It’s almost impossible to make a nuanced Hollywood film about the anti-Vietnam War movement and its violent offshoot, the Weather Underground, without the demands of commercialism getting in the way. Want to take on a controversial subject like 1960s domestic terrorism? Fine. Just don’t take sides, so you don’t alienate a significant part of the audience. Avoid lengthy discussions about political tactics. Keep the story moving (chase scenes anyone?). And make sure you have an upbeat ending.
Voila! A film that says very little and pleases almost no one, which pretty much describes actor/director Robert Redford’s latest work. “The Company You Keep” is, on one level, a movie about grizzled veterans of the ’60s trying to come to terms with their past. But it’s also a film without a real point of view, wallowing in ambiguity and mushiness. And that’s a serious problem.
Redford himself stars as Nick Sloan, a former Weather Underground radical who has been living for decades under an assumed name after a bank robbery by the group turned deadly and a guard was murdered. When fellow radical Sharon Solarz (Susan Sarandon), who has been living the life of a suburban housewife, is finally captured by the FBI, Sloan, afraid his cover might also be blown, goes on the lam to track down an old accomplice and lover who can prove he didn’t participate in the holdup.
Sloan’s trek takes him from Albany, N.Y., where he has established a legal practice, to a number of cities throughout the East and Midwest, where he meets up with former movement activists: Donal Fitzgerald (Nick Nolte), an unrepentant lumber yard owner who takes Sloan in; Jed Lewis (Richard Jenkins), a university professor who was always opposed to the Weather Underground’s violent tactics; and Mimi Lurie (Julie Christie), Sloan’s former lover, still radical and on the run after all these years.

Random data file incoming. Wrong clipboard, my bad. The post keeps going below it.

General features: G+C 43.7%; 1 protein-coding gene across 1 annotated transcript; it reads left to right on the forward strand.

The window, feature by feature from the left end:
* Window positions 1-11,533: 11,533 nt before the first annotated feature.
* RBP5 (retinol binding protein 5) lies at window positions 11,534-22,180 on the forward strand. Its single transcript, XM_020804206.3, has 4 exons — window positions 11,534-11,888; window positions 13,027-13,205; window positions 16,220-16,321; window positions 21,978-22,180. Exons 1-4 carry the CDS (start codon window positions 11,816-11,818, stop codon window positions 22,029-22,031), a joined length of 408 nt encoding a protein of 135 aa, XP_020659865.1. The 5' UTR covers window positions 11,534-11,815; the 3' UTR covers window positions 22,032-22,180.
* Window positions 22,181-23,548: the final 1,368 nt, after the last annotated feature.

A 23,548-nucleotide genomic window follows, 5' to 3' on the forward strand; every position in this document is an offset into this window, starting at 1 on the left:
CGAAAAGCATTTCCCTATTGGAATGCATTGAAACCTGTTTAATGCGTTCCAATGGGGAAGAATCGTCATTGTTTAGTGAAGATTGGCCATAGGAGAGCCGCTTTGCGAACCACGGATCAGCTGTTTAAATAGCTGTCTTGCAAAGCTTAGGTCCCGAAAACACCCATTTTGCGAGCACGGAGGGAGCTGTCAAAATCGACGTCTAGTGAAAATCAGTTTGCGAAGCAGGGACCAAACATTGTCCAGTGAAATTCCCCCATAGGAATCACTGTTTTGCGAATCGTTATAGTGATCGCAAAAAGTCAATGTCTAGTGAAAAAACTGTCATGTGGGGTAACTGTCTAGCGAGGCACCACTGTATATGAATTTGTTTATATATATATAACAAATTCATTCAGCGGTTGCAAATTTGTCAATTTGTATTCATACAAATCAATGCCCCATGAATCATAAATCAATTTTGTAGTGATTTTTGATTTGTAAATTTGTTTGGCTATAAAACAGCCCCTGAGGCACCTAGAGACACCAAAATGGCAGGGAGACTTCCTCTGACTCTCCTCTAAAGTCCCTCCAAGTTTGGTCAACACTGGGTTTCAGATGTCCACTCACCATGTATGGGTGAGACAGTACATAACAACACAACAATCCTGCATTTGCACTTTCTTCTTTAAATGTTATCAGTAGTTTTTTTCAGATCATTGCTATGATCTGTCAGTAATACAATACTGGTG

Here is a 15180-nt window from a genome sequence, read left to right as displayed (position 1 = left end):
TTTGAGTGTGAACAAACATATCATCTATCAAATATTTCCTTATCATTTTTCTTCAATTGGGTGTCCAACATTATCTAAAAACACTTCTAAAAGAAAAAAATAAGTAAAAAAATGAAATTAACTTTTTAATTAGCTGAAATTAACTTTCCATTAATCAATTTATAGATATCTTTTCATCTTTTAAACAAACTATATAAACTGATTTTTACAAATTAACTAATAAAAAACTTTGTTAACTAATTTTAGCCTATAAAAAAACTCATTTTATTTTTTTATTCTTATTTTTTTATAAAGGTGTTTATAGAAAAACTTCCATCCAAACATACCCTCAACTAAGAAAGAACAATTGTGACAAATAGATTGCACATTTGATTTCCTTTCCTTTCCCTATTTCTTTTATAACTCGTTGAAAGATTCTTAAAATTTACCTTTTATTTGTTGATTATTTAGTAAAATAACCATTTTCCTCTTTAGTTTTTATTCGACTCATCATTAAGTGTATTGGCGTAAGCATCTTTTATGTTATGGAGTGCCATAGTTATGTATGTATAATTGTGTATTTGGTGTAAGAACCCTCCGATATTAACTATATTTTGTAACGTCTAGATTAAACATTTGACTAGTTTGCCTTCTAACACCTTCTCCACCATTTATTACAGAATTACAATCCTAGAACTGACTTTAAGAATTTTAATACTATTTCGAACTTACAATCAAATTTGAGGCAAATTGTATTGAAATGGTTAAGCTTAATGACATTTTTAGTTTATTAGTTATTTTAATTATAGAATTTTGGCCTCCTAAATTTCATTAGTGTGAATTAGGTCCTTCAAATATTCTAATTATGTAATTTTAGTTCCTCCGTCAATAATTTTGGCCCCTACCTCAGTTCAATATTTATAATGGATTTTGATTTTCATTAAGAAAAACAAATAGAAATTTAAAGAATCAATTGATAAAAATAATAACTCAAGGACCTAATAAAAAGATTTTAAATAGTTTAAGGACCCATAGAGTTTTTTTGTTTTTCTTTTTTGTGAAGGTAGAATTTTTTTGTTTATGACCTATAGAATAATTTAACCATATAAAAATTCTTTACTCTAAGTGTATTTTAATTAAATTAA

In the meantime, hot-shot Albany newspaper reporter Ben Shepard (Shia LaBeouf) is on Sloan’s trail, seeing the story as his ticket to the big time. He’s a bulldog and kind of a jerk, not really caring about the lives of the people he’s writing about. And his repellant careerism is meant to stand in stark contrast to the idealism of these aging lefties, who, whether or not you agree with their tactics, sincerely wanted to end an unjust and murderous war.
But that simplistic juxtaposition is among the many things that makes “The Company You Keep” less than compelling. Redford’s direction is competent but stodgy, and most of the characters are barely fleshed out ‘types,’ mouthing political platitudes. Worse, there’s a ‘reveal’ that leads to a soap opera ending which undermines nearly everything that has gone before it.
Blessed with one of the most amazing casts imaginable (Terrence Howard, Chris Cooper, Stanley Tucci, Brendan Gleeson, Anna Kendrick and Brit Marling also make appearances), Redford’s film still manages to be the worst of all possible worlds – it’s a shorthand version of a complex subject, and not a terribly interesting one at that. Young audiences will be puzzled by all the sturm and drang. And boomers who lived through the war years will start to wonder if they were as inconsequential as this film.